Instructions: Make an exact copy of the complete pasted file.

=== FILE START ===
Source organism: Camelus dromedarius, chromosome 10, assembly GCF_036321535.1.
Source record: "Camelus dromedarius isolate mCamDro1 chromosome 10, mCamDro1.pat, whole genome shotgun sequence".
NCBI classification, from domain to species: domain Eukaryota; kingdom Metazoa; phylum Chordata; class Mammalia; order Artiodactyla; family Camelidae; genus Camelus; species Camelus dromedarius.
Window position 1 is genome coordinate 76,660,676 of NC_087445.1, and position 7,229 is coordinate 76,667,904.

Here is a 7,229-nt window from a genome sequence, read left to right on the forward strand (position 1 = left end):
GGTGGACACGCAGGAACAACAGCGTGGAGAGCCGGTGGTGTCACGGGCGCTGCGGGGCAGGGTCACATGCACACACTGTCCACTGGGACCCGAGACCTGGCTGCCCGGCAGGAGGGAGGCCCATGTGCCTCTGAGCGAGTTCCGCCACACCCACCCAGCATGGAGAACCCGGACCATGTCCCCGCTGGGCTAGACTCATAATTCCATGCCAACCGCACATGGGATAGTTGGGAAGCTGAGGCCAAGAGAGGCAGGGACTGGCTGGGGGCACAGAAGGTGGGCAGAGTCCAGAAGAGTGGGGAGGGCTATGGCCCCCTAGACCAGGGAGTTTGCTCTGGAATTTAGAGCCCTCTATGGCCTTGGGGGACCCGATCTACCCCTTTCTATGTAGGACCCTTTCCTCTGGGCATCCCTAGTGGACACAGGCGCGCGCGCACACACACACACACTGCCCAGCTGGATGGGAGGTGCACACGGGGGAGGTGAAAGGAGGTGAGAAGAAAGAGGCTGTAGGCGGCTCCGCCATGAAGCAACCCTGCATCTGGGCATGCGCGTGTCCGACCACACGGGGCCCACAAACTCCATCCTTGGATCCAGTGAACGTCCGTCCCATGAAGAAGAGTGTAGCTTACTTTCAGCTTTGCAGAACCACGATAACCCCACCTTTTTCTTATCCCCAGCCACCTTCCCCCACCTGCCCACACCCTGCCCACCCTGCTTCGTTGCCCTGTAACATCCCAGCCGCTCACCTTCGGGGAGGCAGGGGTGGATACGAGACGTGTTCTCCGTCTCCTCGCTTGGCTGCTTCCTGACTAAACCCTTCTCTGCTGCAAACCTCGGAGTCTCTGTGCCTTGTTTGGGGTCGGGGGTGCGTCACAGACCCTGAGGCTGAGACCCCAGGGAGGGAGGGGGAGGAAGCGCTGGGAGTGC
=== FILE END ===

Source organism: Camelus dromedarius, chromosome 10, assembly GCF_036321535.1.
Source record: "Camelus dromedarius isolate mCamDro1 chromosome 10, mCamDro1.pat, whole genome shotgun sequence".
NCBI classification, from domain to species: domain Eukaryota; kingdom Metazoa; phylum Chordata; class Mammalia; order Artiodactyla; family Camelidae; genus Camelus; species Camelus dromedarius.
Window position 1 is genome coordinate 76,660,676 of NC_087445.1, and position 7,229 is coordinate 76,667,904.

Here is a 7,229-nt window from a genome sequence, read left to right on the forward strand (position 1 = left end):
GGTGGACACGCAGGAACAACAGCGTGGAGAGCCGGTGGTGTCACGGGCGCTGCGGGGCAGGGTCACATGCACACACTGTCCACTGGGACCCGAGACCTGGCTGCCCGGCAGGAGGGAGGCCCATGTGCCTCTGAGCGAGTTCCGCCACACCCACCCAGCATGGAGAACCCGGACCATGTCCCCGCTGGGCTAGACTCATAATTCCATGCCAACCGCACATGGGATAGTTGGGAAGCTGAGGCCAAGAGAGGCAGGGACTGGCTGGGGGCACAGAAGGTGGGCAGAGTCCAGAAGAGTGGGGAGGGCTATGGCCCCCTAGACCAGGGAGTTTGCTCTGGAATTTAGAGCCCTCTATGGCCTTGGGGGACCCGATCTACCCCTTTCTATGTAGGACCCTTTCCTCTGGGCATCCCTAGTGGACACAGGCGCGCGCGCACACACACACACACTGCCCAGCTGGATGGGAGGTGCACACGGGGGAGGTGAAAGGAGGTGAGAAGAAAGAGGCTGTAGGCGGCTCCGCCATGAAGCAACCCTGCATCTGGGCATGCGCGTGTCCGACCACACGGGGCCCACAAACTCCATCCTTGGATCCAGTGAACGTCCGTCCCATGAAGAAGAGTGTAGCTTACTTTCAGCTTTGCAGAACCACGATAACCCCACCTTTTTCTTATCCCCAGCCACCTTCCCCCACCTGCCCACACCCTGCCCACCCTGCTTCGTTGCCCTGTAACATCCCAGCCGCTCACCTTCGGGGAGGCAGGGGTGGATACGAGACGTGTTCTCCGTCTCCTCGCTTGGCTGCTTCCTGACTAAACCCTTCTCTGCTGCAAACCTCGGAGTCTCTGTGCCTTGTTTGGGGTCGGGGGTGCGTCACAGACCCTGAGGCTGAGACCCCAGGGAGGGAGGGGGAGGAAGCGCTGGGAGTGC